Woof Wan-Bau has directed music videos for Mogwai, Fourtet, and The Duke Spirit amonst others. The London- based creative discusses his film-making process, being inspired by difficulty and kabuki music…
What were your reasons for becoming a music video director?
After I graduated from art college I wanted to learn how to make films and animations. I thought maybe I could learn by working in the industry and picking it up as I went along, and making music videos was one of the more interesting ways to do this. I started making music videos for very selfish reasons, in that I just wanted to mess around and learn the crafts – I didn’t really see it as a career. I didn’t know what would become of this period of messing around, so I thought I’d adopt a moniker and call myself a silly name. My idea was that I would treat the work I did as Woof Wan-Bau as a separate project, a playground that would inform in one way or another what I wanted to do in my own film work, and I still maintain this structure..
Would you say you have a particular style, or signature which you apply to your work?
I probably have some sort of approach that runs through the Woof Wan-Bau stuff, but stylistically I’ve always tried to play around as much as people would allow me to. I’ve always seen each project as an opportunity to try things, rather than something to create my own signature. I guess it’s different with my short films where it’s a bit more nuanced.
Above: still from Duke Spirit ‘Cut Across the Land’ music video, directed by Woof Wan-Bau
What has been your favourite project to work on so far, and why:
In terms of the music videos, I would say the Four tet video ‘Sleep Eat Food Have Visions’. When I used to watch MTV, I always liked the otherworldly stuff they played late at night, and in my mind that video came closest to the kind of videos that I wanted to see on MTV… although it’s not the most popular video I’ve done. With my short films, ‘From Nose to Mouth’. I had no idea at the time what I was doing technically, but it was exhilarating to try and make a film like that.
What is your favourite type of music?
The kind that makes everything seem like Kabuki.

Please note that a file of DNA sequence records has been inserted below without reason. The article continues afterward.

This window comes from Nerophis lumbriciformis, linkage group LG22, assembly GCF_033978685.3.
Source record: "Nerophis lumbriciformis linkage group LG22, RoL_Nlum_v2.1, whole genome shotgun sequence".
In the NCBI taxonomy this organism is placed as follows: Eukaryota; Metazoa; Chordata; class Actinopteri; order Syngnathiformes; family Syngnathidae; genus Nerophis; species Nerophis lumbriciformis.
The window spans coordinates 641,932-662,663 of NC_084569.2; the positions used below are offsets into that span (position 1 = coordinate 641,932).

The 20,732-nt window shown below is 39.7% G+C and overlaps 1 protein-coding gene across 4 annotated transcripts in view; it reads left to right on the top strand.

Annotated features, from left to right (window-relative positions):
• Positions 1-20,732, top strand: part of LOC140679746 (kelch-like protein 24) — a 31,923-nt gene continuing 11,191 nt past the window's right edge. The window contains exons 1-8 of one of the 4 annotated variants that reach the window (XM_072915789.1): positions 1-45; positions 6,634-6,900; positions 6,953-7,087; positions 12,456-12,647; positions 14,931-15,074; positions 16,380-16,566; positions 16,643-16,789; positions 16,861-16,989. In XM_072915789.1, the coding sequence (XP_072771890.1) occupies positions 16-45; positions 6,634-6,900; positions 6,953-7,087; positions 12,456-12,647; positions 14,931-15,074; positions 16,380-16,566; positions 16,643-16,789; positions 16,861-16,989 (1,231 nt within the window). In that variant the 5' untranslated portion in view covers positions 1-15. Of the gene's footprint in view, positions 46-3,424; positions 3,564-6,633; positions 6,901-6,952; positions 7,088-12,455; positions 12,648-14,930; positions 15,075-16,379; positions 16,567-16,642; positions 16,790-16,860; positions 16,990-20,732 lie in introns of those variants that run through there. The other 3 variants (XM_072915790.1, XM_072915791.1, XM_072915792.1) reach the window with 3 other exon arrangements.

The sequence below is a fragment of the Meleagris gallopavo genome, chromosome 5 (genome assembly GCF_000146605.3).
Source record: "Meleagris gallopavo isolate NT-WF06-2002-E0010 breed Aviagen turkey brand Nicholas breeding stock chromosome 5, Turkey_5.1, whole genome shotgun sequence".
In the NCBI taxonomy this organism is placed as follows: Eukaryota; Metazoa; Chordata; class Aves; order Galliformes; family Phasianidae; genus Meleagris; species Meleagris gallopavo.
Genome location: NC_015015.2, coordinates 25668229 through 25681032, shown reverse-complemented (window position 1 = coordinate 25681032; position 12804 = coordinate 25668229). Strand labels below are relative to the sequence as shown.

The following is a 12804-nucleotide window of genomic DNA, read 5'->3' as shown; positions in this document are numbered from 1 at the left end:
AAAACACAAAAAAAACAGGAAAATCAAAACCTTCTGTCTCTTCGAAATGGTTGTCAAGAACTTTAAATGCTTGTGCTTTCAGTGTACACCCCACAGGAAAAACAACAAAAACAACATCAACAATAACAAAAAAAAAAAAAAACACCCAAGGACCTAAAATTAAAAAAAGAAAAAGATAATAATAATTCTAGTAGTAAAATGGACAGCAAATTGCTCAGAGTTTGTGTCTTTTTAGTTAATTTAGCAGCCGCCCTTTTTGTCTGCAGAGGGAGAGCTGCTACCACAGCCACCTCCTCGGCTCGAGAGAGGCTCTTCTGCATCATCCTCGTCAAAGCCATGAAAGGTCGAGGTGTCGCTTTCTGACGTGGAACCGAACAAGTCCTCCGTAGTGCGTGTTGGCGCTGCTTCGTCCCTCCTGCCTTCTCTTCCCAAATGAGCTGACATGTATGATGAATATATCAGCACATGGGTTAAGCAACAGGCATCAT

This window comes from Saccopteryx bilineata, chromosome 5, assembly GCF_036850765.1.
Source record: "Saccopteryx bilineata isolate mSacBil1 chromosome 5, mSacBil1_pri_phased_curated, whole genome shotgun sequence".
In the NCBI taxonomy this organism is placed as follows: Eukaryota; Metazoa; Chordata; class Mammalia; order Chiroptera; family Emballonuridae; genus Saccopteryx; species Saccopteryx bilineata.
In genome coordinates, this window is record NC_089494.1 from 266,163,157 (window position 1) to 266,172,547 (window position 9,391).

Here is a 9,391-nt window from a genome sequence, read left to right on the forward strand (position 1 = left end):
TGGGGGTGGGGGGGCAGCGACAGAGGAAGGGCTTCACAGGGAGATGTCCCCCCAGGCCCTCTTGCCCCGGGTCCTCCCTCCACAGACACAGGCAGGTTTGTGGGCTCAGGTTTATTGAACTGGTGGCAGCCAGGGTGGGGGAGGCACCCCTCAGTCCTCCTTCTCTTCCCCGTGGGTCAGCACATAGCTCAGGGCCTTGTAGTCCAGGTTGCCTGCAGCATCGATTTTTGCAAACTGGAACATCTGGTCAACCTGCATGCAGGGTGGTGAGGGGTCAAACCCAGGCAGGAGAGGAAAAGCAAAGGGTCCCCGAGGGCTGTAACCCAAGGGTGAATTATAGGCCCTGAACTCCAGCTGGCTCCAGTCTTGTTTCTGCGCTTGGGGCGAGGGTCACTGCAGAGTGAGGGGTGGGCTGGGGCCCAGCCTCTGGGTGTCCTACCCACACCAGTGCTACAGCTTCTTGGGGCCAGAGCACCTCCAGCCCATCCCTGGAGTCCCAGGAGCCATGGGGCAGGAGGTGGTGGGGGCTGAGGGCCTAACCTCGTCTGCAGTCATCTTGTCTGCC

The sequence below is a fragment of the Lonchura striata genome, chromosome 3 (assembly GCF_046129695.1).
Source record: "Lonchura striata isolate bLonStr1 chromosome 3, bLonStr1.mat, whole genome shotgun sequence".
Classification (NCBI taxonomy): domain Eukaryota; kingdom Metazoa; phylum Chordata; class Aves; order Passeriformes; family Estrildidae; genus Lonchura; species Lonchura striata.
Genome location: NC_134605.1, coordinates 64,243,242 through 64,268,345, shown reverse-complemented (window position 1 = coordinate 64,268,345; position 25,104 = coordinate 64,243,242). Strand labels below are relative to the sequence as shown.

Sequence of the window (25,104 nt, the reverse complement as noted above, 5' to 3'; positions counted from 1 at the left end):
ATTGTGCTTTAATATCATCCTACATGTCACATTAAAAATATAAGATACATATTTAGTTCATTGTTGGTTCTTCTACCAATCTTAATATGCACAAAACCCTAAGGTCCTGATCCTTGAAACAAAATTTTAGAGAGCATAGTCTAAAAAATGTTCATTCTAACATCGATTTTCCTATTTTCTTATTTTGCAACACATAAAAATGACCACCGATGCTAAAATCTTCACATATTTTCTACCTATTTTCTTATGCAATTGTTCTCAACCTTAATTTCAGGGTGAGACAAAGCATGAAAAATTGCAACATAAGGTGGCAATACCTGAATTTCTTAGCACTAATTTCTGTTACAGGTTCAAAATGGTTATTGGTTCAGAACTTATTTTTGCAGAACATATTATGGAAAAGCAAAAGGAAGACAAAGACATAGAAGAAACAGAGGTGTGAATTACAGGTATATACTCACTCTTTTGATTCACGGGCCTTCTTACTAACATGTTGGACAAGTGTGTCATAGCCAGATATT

Much of your work takes the viewer on a little journey. Is that a reference to any travelling you’re done yourself?
Well, however abstract, film is always some kind of journey.
Colour is a strong point- what are your favourite palettes?
I would describe my use of colour as ‘classical’ fighting with ‘garish and baroque’ and losing quite badly.
Do you collect props, objects or furniture that could inspire your work?
I collect penguins, but I’m not sure they inspire me.
Do you have any future projects planned outside of the commercial/ music world?
I’ve just finished writing a new script for a film. The Woof Wan-Bau work I do basically subsidizes my film work, and this allows me not to be pressured into making the films financially sustainable. This is very important to me. I mean I would love it to be sustainable, but I would hate to tailor my films into money generating projects. Right now I’ve been developing a new film, and I’ve also been working on a graphic novel which I’ve been chipping away at for some time now.
Does being based in London help you creatively?
Yes. In both positive and negative ways. I don’t mean it in any romantic sense, but sometimes things being difficult in London can be helpful.
What are the most inspiring places to be in London?
Just as I was getting bored, I recently discovered the Cinema Museum in south London. It’s a wonderfully eccentric private collection of cinema equipment and memorabilia. I love how these hidden gems pop up every now and then.
Above: still from Mogwai ‘Friend of the Night’ music video